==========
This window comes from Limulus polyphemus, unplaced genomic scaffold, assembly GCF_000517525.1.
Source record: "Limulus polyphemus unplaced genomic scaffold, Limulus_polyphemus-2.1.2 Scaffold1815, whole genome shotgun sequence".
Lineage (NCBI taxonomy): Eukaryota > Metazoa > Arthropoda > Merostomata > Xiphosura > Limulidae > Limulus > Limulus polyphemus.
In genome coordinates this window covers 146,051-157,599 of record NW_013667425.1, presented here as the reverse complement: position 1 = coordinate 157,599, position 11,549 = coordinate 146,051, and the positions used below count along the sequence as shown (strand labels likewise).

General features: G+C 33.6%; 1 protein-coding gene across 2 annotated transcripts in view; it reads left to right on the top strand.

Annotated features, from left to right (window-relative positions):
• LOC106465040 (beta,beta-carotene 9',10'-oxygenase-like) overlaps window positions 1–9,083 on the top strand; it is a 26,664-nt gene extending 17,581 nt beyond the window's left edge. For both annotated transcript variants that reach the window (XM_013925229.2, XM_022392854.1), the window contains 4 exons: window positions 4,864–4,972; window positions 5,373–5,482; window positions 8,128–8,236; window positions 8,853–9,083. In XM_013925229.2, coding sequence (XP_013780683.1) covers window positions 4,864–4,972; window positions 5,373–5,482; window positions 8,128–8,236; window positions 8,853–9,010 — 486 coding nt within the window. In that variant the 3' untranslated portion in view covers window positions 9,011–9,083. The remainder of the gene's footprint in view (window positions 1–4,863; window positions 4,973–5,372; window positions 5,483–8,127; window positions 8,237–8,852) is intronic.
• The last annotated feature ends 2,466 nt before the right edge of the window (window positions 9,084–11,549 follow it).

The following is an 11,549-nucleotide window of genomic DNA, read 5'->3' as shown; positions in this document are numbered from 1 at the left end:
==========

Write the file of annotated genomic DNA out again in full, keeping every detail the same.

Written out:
This window comes from Limulus polyphemus, unplaced genomic scaffold, assembly GCF_000517525.1.
Source record: "Limulus polyphemus unplaced genomic scaffold, Limulus_polyphemus-2.1.2 Scaffold1815, whole genome shotgun sequence".
Lineage (NCBI taxonomy): Eukaryota > Metazoa > Arthropoda > Merostomata > Xiphosura > Limulidae > Limulus > Limulus polyphemus.
In genome coordinates this window covers 146,051-157,599 of record NW_013667425.1, presented here as the reverse complement: position 1 = coordinate 157,599, position 11,549 = coordinate 146,051, and the positions used below count along the sequence as shown (strand labels likewise).

General features: G+C 33.6%; 1 protein-coding gene across 2 annotated transcripts in view; it reads left to right on the top strand.

Annotated features, from left to right (window-relative positions):
• LOC106465040 (beta,beta-carotene 9',10'-oxygenase-like) overlaps window positions 1–9,083 on the top strand; it is a 26,664-nt gene extending 17,581 nt beyond the window's left edge. For both annotated transcript variants that reach the window (XM_013925229.2, XM_022392854.1), the window contains 4 exons: window positions 4,864–4,972; window positions 5,373–5,482; window positions 8,128–8,236; window positions 8,853–9,083. In XM_013925229.2, coding sequence (XP_013780683.1) covers window positions 4,864–4,972; window positions 5,373–5,482; window positions 8,128–8,236; window positions 8,853–9,010 — 486 coding nt within the window. In that variant the 3' untranslated portion in view covers window positions 9,011–9,083. The remainder of the gene's footprint in view (window positions 1–4,863; window positions 4,973–5,372; window positions 5,483–8,127; window positions 8,237–8,852) is intronic.
• The last annotated feature ends 2,466 nt before the right edge of the window (window positions 9,084–11,549 follow it).

The following is an 11,549-nucleotide window of genomic DNA, read 5'->3' as shown; positions in this document are numbered from 1 at the left end: